Medical scribes are “personnel specifically hired to chart patient–clinician encounters in real time, from the beginning of the encounter to its end.”1 According to the Joint Commission, “A scribe is an unlicensed person hired to enter information into the electronic medical record (EMR) or chart at the direction of a physician or practitioner (Licensed Independent Practitioner, Advanced Practice Registered Nurse or Physician Assistant).”2 The Joint Commission specifies that the scribe does not and may not act independently but can document the previously determined physician’s or practitioner’s dictation and/or activities.”2 Additional roles played by scribes are “assisting the practitioners listed above in navigating the EMR and locating information such as test results and lab results.”2
The use of scribes has garnered a generally positive research base for being effective in improving clinician satisfaction, productivity, time-related efficiency, revenue, and physician-patient interactions.1,3,4 Nevertheless, there are concerns regarding a potentially negative impact of scribes on the physician-patient relationship.
To gain further insight into the differing perspectives on the use of medical scribes, Monthly Prescribing Reference interviewed two experts: Michael Murphy, MD, co-founder and Chief Executive Officer of ScribeAmerica, LLC, who spoke in favor of the use of medical scribes, and Ami Schattner, MD, Professor of Internal Medicine, Hadassah Medical School, Jerusalem, Israel, who raised some cautionary notes.
Dr. Michael Murphy
When was ScribeAmerica founded and how has it evolved?
Dr. Murphy: I co-founded ScribeAmerica in 2004. At that time, lower volume hospitals typically had paper charts, while many higher volume hospitals had some type of electronic records. Both settings often used scribes and when there were scribes, the physicians were happier, regardless of whether they were using paper or electronic means of documentation.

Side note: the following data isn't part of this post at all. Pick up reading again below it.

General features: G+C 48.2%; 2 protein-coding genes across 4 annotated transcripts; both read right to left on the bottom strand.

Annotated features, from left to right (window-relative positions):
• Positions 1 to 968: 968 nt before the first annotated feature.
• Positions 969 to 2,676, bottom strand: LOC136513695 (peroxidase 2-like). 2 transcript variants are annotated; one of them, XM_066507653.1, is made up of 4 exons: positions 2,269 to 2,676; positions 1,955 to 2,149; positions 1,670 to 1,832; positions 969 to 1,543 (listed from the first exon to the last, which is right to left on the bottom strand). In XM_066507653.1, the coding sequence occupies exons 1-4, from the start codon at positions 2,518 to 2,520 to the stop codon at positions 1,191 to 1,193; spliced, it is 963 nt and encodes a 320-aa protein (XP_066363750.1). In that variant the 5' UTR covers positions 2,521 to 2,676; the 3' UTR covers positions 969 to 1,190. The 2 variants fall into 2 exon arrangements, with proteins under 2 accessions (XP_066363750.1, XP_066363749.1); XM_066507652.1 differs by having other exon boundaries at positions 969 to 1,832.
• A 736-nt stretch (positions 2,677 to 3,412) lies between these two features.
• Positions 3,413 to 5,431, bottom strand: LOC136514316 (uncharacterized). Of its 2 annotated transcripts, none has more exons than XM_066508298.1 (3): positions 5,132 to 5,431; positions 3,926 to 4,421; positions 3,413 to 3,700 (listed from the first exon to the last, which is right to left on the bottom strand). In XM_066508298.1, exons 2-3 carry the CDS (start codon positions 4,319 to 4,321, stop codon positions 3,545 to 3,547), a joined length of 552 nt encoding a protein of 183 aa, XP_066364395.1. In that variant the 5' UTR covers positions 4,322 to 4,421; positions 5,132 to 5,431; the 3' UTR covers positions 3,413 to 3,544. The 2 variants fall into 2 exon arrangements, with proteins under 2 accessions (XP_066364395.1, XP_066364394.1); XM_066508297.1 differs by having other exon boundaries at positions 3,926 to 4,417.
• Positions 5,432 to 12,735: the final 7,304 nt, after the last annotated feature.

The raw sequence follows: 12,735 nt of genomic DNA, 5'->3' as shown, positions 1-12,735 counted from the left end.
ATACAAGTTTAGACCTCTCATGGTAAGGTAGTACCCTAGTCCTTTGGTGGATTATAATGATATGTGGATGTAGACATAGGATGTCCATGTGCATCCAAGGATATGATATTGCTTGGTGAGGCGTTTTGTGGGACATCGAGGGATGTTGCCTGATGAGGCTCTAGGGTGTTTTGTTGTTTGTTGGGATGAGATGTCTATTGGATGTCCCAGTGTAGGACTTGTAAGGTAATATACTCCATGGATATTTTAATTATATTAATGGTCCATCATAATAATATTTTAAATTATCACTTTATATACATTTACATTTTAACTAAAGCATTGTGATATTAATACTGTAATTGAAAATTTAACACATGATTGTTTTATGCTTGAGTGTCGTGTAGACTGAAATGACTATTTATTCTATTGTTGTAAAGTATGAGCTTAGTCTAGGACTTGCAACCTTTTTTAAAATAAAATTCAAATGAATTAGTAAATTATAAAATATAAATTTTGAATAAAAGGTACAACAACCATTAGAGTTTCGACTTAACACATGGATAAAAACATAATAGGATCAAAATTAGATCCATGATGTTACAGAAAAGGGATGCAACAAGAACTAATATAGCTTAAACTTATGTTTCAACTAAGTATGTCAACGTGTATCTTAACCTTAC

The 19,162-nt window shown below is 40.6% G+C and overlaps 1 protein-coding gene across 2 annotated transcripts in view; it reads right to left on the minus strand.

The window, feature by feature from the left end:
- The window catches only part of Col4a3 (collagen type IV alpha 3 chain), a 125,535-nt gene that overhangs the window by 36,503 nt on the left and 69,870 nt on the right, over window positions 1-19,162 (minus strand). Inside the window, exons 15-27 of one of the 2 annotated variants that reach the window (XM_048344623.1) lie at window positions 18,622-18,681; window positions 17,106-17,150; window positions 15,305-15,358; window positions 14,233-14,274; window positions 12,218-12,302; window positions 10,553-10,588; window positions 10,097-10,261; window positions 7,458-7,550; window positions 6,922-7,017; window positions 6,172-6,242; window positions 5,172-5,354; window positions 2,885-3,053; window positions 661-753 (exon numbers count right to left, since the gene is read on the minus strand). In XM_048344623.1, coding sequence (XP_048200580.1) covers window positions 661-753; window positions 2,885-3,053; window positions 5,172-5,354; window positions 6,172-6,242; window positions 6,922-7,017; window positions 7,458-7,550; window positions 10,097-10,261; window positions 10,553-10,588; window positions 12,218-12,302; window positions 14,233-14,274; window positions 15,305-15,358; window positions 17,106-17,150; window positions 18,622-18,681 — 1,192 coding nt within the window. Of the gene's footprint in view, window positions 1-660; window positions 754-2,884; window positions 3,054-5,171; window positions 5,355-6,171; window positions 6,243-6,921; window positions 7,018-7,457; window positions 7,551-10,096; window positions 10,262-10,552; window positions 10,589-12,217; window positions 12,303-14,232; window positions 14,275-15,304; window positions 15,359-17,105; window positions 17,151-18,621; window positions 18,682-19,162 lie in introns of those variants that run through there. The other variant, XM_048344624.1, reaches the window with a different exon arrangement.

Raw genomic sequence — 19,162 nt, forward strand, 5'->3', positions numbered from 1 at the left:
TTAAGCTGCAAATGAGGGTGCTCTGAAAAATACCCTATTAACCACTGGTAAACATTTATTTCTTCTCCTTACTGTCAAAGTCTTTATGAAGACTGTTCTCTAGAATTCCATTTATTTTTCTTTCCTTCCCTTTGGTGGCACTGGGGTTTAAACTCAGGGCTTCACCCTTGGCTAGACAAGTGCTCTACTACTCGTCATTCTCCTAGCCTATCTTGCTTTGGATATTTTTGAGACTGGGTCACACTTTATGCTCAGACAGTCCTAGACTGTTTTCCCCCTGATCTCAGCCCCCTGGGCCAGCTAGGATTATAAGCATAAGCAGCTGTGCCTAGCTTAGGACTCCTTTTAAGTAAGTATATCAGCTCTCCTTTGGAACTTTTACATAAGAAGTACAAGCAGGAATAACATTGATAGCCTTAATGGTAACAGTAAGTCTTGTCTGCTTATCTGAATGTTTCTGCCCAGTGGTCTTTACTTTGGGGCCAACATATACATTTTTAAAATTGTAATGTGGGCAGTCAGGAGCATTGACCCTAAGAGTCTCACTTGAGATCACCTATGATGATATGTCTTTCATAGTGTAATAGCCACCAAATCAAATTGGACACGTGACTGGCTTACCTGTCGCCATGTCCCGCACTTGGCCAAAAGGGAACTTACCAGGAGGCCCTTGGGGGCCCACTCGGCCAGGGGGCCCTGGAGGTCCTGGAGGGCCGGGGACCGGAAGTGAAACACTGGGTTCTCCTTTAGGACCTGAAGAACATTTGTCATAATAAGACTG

The company initially had a slow start, but it has grown tremendously since then. What has enabled us to grow is not only the role of EHRs in the mandate set by President Obama in 2009, but also the increasingly complicated EHRs and the enormous amount of regulatory burden that has been instituted over the last decade in meaningful use, PQRS, core measures, values-based reporting, and other requirements.
How do scribes assist in alleviating these burdens?
Dr. Murphy: Scribes assist in taking care of ancillary tasks and duties, core measures, coding, and meaningful use compliance. Obviously, scribes do not prescribe medications, touch patients, or engage in diagnosis, only provide ancillary clerical support. Our scribes have a particular interest in medicine, as many are pre-nursing, pre-medical, or pre-PA students.
In what settings do scribes practice?
Dr. Murphy: Scribes practice in a variety of settings, including emergency departments, inpatient rounds, outpatient practices, urgent care facilities, and even telemedicine structures. Of course, the nature and style of the scribe’s responsibilities will vary according to type of setting and needs of the individual practice, county, hospital, or region. It is not a “one-size-fits-all” approach.
What is your experience with physician and patient satisfaction?
Dr. Murphy: In my experience, scribes enhance the satisfaction of both physicians and patients. Many physicians have said to me, “Now that I don’t have to look at the computer all the time while I am with a patient, or rush through documentation and race to the next patient, I am finally doing what I went to medical school to do, which is to concentrate on the patient.” And patients are happier because the physician can focus on them, rather than on the computer screen, and are less rushed so they can be more present for the patient’s concerns.
Do scribes increase the costs to institutions and individual physicians?
Dr. Murphy: The idea that scribes increase healthcare costs is penny-wise and pound-foolish. Scribes allow physicians to be more efficient providers. Practices do not have to add more physicians, NPs, or PAs to allow the practice to grow because when documentation is done for a physician, he or she can take on more patients. In the case of a hospital, one ED physician receives a much higher salary than a scribe, but the scribe takes on some responsibilities of the physician so that new physicians do not have to be hired.
This article originally appeared on Rheumatology Advisor